Janka Nabay and The Bubu Gang's full-length debut En Yay Sah Finds The Futuristic Edge of a Ritual Flow
Sierra Leonean singer Janka Nabay exclaims: "All I am about is making history," a modest goal for someone who revived a fading musical treasure, made it big back home, escaped war and chaos, and still managed to write and play songs while working at American fast-food fryers. Now, at last, Nabay hits his stride with Brooklyn indie experimenters-turned-acolytes The Bubu Gang (with members of Skeletons, Chairlift, Starring, Saadi, and Highlife) on his first album-length release in the West, En Yay Sah ("I'm Scared" Luaka Bop; CD/LP/digital release: August 7, 2012).
Nabay's "bubu" music may sound utterly hip and futuristic to American ears, but its history spans centuries. The original "bubu" is cloaked in mythology: according to Nabay a young "bubu boy" took it from witches 500 years ago and brought it to the public at large, sacrificing his own life in the process. When Islam reached Sierra Leone, bubu became a part of indigenous processionals during Ramadan; this is the music Nabay learned and perfected as a child. As Janka says: "Bubu is an old, old music, but people don't know about it. You can add new things into the beat if you know it really well, and make your own sound out of it."
Like many other musicians in Sierra Leone, Nabay got his start performing what he liked: reggae. But while auditioning for a national talent contest, Nabay's performance of bubu music wowed a panel of frustrated judges who were eager to hear something uniquely Sierra Leonean.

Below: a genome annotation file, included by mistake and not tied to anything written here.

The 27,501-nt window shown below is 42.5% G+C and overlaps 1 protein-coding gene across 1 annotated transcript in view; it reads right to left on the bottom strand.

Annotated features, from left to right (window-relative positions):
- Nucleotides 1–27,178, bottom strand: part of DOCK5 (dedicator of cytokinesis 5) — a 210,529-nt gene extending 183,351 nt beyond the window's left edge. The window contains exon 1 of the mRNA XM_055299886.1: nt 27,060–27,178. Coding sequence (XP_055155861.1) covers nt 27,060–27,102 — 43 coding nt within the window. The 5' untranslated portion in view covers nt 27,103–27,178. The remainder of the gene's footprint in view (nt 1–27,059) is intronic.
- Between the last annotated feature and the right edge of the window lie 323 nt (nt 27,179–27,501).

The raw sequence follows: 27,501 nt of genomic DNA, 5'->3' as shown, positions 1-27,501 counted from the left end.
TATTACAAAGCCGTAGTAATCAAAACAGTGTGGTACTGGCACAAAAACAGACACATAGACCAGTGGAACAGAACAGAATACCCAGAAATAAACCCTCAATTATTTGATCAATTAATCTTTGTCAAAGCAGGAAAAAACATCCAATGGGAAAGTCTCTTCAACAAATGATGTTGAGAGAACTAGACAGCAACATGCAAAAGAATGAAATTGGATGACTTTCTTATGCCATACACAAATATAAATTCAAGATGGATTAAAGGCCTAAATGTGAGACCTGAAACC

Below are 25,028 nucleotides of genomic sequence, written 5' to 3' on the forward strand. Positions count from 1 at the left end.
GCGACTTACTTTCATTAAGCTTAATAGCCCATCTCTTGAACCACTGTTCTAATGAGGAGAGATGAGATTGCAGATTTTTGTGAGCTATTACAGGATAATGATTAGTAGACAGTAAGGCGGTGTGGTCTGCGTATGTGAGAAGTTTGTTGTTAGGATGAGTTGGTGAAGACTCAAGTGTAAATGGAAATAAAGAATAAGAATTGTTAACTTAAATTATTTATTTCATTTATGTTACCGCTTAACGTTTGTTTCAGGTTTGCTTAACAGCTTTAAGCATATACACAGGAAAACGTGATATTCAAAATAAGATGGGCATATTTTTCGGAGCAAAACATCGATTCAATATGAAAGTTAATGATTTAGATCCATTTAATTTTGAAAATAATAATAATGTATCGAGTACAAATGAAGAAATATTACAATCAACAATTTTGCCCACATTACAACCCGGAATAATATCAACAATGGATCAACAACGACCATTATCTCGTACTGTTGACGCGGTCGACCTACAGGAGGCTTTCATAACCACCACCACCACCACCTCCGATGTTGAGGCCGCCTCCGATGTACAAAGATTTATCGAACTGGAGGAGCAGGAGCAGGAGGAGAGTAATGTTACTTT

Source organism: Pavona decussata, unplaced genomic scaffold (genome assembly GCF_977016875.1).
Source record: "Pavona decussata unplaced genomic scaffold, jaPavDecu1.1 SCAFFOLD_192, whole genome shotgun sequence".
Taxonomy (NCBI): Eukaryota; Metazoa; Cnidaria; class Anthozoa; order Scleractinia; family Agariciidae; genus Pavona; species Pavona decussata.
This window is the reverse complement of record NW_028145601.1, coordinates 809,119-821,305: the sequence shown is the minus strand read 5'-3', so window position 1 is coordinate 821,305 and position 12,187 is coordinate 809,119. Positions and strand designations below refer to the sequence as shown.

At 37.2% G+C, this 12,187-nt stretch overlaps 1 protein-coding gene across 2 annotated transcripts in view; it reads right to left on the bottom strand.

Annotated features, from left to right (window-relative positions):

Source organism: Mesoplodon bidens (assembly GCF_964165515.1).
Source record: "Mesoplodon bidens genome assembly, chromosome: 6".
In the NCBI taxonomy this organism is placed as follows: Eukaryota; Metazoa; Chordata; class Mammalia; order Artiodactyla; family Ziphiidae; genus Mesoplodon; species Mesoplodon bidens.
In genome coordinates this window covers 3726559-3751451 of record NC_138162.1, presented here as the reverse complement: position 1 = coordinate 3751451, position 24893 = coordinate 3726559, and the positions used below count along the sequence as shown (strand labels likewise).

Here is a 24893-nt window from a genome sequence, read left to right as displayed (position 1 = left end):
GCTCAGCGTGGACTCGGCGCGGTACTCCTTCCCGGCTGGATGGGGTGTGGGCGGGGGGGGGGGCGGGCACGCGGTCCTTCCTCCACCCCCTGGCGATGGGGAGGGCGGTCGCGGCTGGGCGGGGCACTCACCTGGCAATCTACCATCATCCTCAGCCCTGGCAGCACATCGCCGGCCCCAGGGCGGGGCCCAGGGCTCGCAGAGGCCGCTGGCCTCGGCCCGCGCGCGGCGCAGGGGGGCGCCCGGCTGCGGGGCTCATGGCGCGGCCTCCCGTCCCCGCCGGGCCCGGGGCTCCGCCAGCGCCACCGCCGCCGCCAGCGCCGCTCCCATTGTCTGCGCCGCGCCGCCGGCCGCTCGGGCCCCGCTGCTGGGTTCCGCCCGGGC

So impressed, they decided to sponsor Nabay's first recording session. From the Forensic Recording Studios of Freetown (Sierra Leone's capital), he drew inspiration from "Michael Jackson, Bob Marley, and God" and modernized bubu into a hypnotic dance music, adding new instruments and timbres while remaining faithful to the transfixing rhythms that defined the original. "Like any other beat, it has flows, ups and downs," he notes, pointing to the powerful patterns that pulse at the start of tracks like 'Eh Mane Ah' and 'Kill Me With Bongo.' "You have to feel the swing. It starts by knowing the bass drum beats," continues Nabay. "You get the flow and then you do one, two. One is your left foot and two is your right, and then you're dancing."
Nabay's infectious bubu style quickly won dedicated fans across Sierra Leone, where his cassettes sold in the tens of thousands, blasting from local boom boxes across the country. Singing in Sierra Leone's lingua franca, Krio, as well as his native tribal Temne, English, and Arabic, Nabay considers his work, then and now, a letter to Sierra Leoneans, a call for them to remember the roots of their culture. "I'm the first guy who made it pleasant for people to come back to the culture, to love their culture. I made songs that encouraged them to concentrate on the culture," Nabay muses. "Even in Sierra Leone, we imitate a lot of Western styles in our music, in our clothes. But the African is in them. They hear it."
The decade-long civil war that wracked Sierra Leone would bring complex fortunes to Nabay's music. A firm believer in the power of music to enact social change, Nabay used his modern bubu music as a political platform to address the problems of war. But rebels began using Nabay's tapes to sound their battle-cry, blasting it out to the villages they invaded to lure people from their hiding spots.
Millions fled the conflict, including Nabay, who moved to the United States with a heavy heart. "People kept talking to me about coming to America. I said I was not going," Nabay recalls. "But everyone in the whole country was leaving, so I had to go. I went to New York, and I didn't even have a place to stay. I started missing my people, so I said, 'I'm here now; I want to form a band.'"